With origins in French cuisine, a roux is used in a variety of cooking styles as a thickener for sauces, soups and stews. Traditionally made from equal parts butter and flour, it was originally a thickening base for French sauces such as bechamel. You can replace the flour with ground flaxseed, also known as flax meal. Flaxseed is naturally high in soluble fiber, which thickens as it comes into contact with liquids.
Flax meal is made from grinding whole flaxseeds, which you can do at home with a blender or coffee grinder. Or, purchase the meal in grocery and health food stores. To make flax meal for use in a roux, you want a finer grind; it should flow freely and have a powdery texture, much like flour. A finer grind is necessary to ensure that all the soluble fiber in the seeds is available, as it is needed to replicate flour’s thickening properties. The longer you grind flax meal, the finer it will be.
Making the Roux
To make the roux, use double the amount of flaxseed as you would of flour; flax meal is not as strong a thickening agent as flour is. Add the flax meal to the melted butter, stirring to break down any clumps. Cook the mixture until a smooth paste forms. Since flaxseed burns and browns more quickly than flour, stir constantly to ensure minimal browning. It will take roughly 1 minute to make the roux paste. You can now gradually add in the cooking liquid to make your sauce.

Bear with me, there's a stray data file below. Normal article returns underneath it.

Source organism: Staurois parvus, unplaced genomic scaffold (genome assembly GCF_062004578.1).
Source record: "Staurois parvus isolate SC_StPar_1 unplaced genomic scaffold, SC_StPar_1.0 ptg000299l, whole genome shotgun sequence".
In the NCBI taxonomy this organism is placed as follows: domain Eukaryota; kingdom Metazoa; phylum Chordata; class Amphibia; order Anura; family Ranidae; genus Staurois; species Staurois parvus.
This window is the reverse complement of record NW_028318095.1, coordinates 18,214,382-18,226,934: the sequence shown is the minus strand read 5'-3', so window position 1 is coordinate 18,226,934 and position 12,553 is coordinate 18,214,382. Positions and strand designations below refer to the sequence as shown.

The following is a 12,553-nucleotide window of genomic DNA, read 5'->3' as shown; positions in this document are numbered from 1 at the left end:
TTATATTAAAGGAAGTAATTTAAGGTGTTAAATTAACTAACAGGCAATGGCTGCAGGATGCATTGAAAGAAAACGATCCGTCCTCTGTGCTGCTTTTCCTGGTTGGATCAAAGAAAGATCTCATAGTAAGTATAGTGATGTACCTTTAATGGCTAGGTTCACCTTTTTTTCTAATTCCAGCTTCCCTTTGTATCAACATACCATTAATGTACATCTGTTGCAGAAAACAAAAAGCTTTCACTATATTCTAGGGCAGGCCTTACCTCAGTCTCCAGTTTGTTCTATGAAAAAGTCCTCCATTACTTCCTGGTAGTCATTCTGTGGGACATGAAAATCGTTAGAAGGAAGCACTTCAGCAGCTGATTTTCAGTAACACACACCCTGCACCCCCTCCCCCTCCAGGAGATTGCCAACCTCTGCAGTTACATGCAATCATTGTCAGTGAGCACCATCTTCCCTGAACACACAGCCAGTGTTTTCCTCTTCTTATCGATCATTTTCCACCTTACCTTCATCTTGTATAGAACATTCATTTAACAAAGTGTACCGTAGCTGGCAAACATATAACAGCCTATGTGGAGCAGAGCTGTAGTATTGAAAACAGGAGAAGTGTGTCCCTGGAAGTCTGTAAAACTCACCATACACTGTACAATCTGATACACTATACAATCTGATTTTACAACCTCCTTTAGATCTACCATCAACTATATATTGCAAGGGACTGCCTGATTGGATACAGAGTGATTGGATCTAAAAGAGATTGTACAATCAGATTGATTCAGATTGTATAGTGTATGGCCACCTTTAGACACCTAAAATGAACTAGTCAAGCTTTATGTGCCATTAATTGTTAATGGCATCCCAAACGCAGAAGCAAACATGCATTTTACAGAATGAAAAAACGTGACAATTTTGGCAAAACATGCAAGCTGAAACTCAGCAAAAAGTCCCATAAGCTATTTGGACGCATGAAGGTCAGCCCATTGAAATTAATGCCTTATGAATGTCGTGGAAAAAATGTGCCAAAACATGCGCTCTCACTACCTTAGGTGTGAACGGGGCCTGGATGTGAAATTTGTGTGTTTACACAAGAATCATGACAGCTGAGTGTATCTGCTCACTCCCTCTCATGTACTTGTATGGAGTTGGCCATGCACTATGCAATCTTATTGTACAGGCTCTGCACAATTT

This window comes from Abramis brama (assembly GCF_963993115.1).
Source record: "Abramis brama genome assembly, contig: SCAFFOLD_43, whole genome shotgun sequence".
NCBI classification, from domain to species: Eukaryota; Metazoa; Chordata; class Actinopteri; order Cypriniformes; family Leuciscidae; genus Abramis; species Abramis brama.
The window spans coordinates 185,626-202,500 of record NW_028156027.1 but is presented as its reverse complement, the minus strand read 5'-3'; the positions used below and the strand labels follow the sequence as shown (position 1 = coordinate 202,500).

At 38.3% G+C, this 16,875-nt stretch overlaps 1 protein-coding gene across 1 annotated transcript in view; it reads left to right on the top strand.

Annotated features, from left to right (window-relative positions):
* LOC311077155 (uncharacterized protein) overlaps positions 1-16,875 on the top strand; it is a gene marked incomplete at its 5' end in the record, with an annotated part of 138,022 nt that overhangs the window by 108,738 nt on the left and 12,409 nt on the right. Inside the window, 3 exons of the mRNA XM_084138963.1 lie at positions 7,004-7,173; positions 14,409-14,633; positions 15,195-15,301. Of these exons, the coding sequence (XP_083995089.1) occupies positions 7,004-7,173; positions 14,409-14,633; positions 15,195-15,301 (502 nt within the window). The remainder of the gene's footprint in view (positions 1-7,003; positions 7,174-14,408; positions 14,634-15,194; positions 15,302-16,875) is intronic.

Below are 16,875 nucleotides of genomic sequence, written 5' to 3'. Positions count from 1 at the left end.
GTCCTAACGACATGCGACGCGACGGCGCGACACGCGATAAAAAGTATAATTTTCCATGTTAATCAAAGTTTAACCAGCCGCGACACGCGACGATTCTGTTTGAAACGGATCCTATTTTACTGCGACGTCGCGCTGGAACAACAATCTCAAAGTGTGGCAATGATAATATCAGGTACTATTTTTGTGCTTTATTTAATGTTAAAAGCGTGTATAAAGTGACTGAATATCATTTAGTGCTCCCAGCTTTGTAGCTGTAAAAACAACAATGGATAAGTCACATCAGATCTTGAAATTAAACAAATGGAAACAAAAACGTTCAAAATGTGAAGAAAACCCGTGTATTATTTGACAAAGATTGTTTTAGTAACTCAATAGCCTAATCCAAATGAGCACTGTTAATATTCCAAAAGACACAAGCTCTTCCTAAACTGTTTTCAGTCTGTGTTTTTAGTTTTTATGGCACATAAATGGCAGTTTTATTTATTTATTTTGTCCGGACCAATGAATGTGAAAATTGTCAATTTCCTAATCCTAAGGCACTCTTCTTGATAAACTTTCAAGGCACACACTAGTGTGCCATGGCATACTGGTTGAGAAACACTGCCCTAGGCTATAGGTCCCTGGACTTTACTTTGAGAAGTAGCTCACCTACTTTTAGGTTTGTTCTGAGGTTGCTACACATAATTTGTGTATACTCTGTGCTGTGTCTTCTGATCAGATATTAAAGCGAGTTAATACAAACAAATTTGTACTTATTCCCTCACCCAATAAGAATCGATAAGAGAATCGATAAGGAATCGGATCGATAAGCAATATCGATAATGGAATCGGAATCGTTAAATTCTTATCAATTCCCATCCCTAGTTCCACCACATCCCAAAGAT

Differences in the Roux
Roux made from flax meal will have a slightly nuttier taste, as flaxseeds are naturally nutty. Overcooking your roux will increase this nutty flavor, since the taste of the seeds becomes more pronounced when cooked. Roux made with flax meal will also not be pure white, as the hulls of the seeds, which have a soluble fiber coating around them that helps thicken the roux, color the final sauce. This is the case regardless of which type of flaxseed you use, golden or brown. You can use flaxseed roux as a substitute for flour roux in all dishes, so long as you allow for the slight variation in taste and color.
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Storing Flax Meal
Flax meal goes rancid very quickly, as the seeds are high in fats, so it's best to make flax meal to order, grinding only as much as you need. However, purchased or extra flax meal can be stored for around 90 days in cool, dark conditions. Keep your flax meal in an opaque, air-tight container in the fridge or freezer; flax meal is light and temperature sensitive. The more coarsely ground your flax, the longer it can be stored. Whole flaxseeds can be stored in a sealed container at room temperature for upwards of a year.
David Grimes has worked professionally as a chef since 2002, in settings as wide-ranging as a corporate caterer and as a sous chef in a Michelin-starred French restaurant. He has been writing about food since 2009 and published in "Time Out New York" and "Food and Wine" magazine.